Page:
Let’s face it. the majority of people in business are nice, yet professional. Sometimes as managers though, niceness overtakes the need to manage effectively. Read any business magazine and you’ll get advice such as “Never criticize an employee directly.” Other books or speakers encourage you to “sandwich” the criticism between two positives. For example, if an employee is continuously late, a supervisor is instructed to say, “James, you’re a valued employee here at Acme Widget Comapany. However you’ve been coming to work late quite a few times. Hey! Good job on last week’s budget report!” James only remembers what he wants…that he’s a valued employee and he does great budget reports. While we always try to treat people with respect, there comes a time when direct statements are needed. Forget the subtle hints and e-mail reminders. Disregard the sandwich routine and simply state the facts.
At a speaking/leadership conference for supervisors, the class required everyone to frequently give short presentations or mini-speeches to the group. Ed, the director of a 50 staff department, had great content in his speeches, yet cleared his throat with a slight “Ahm” after every 3-4 sentences. While it was noticeable in his speeches, no one mentioned it, thinking he might have some allergy or throat condition. At the end of the second day, small groups formed and critiqued each other’s speeches. Someone in Ed’s group tried tactfully to mention Ed might want to watch his throat clearing habit. It obviously had little affect, since the “Ahm’s” continued, even in ordinary conversation. Then it happened. During the closing hour of the conference, Ed gave a five minute speech. He had a great opening, maintained eye contact, and even used a few props. Of course by now the rest of the class silently counted his throat clearing sounds while he presented. Ed barely finished his last sentence when the instructor asked to see him at the back of the room. She asked, “Ed, do you have some sort of throat problem?” “No” answered Ed. “Then you need to concentrate to stop clearing your throat. It’s an annoying habit and it interferes with people listening to you. I’m sure during staff meetings people tune you out because you say ‘Ahm’ every 15 seconds,” said the instructor. Ed later told the group his wife frequently mentioned the habit, but he simply disregarded her suggestion. The instructor went on to suggest his wife tap his arm or cough herself whenever Ed went into his throat clearing routine. He actually thanked the instructor and wondered out loud why no one else had ever directly mentioned the annoying habit. Sometimes you just have to be blunt.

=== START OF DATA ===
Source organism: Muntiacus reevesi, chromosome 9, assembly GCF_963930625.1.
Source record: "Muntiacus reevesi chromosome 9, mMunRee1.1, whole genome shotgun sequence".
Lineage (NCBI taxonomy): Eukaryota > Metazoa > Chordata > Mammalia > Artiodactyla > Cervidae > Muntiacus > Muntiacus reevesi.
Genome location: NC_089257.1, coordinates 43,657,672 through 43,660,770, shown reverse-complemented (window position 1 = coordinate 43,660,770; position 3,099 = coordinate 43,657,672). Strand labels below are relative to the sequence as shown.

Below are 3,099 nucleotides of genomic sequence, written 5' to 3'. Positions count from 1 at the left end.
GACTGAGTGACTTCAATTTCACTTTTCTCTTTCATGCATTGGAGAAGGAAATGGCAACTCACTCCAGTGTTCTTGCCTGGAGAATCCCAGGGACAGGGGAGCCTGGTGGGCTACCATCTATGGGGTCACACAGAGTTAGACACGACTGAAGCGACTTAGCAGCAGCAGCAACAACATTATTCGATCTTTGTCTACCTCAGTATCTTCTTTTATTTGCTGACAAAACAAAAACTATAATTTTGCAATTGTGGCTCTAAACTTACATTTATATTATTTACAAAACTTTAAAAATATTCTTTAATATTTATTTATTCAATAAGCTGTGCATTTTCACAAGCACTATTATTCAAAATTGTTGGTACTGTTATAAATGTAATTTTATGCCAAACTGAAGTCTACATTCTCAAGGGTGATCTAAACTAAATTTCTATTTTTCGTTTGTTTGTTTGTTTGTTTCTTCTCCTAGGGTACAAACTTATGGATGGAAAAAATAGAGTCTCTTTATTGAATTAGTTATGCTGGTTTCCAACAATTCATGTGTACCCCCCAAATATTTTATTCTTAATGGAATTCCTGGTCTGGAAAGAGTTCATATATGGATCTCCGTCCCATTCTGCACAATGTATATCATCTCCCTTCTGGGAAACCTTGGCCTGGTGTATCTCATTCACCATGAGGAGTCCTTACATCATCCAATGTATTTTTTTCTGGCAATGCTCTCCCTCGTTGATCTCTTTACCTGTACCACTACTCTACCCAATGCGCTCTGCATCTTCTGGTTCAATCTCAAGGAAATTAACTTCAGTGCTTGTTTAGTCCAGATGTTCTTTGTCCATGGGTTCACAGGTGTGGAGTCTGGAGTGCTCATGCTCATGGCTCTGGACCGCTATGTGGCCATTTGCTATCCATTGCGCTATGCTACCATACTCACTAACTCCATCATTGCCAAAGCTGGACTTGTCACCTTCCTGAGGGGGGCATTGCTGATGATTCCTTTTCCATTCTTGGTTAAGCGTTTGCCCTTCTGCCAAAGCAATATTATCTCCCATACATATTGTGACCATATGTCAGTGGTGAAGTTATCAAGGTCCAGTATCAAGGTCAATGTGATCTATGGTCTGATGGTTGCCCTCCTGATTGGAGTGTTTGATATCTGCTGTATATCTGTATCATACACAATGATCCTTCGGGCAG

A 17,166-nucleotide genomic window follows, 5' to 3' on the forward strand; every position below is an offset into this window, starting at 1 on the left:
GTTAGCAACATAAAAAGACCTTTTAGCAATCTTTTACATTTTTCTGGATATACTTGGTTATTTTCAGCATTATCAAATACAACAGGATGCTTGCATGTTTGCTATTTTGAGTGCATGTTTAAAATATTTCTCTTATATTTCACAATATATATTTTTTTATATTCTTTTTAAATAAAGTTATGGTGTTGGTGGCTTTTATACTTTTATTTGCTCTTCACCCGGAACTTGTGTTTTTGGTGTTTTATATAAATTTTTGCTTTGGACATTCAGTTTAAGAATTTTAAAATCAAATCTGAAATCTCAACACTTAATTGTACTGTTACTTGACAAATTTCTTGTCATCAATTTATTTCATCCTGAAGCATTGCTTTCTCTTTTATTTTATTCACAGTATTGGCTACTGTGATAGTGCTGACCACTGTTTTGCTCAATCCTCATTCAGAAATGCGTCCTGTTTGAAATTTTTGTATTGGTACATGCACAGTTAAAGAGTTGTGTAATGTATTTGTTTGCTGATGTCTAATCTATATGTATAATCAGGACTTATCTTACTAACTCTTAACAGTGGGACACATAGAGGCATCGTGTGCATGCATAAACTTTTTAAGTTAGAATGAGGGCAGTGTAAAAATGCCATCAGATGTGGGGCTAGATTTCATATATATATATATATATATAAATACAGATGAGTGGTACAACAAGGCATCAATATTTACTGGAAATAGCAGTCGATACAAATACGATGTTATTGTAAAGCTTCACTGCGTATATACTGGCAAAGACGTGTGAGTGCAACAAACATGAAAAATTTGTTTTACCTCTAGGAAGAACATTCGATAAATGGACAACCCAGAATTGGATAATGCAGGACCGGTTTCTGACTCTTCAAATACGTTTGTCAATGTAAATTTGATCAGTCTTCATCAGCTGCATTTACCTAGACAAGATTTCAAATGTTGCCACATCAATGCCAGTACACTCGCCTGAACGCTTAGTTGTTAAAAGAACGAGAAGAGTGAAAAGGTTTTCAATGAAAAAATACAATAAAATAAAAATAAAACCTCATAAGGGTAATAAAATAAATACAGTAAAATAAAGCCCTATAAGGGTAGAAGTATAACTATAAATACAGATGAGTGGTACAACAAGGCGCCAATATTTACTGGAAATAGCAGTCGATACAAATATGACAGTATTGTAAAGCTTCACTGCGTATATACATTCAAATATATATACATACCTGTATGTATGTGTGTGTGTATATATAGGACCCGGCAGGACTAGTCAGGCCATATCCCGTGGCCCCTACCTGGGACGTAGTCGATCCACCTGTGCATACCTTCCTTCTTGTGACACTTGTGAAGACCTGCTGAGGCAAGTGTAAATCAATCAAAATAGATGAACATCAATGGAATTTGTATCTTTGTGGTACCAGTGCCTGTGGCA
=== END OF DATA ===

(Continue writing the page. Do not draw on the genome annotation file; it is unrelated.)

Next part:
Without being rude or demeaning, here are four ways to communicate when a direct approach is needed.
1. Have other communication attempts like memos or e-mail reminders failed? If so, sometimes a direct, yet non-confrontational approach is the only way to make your point. Begin the conversation with, “Jessica, I’ve tried to communicate with you about this before, and it looks like I need to be more direct.” Then state exactly what you want to say in a calm voice.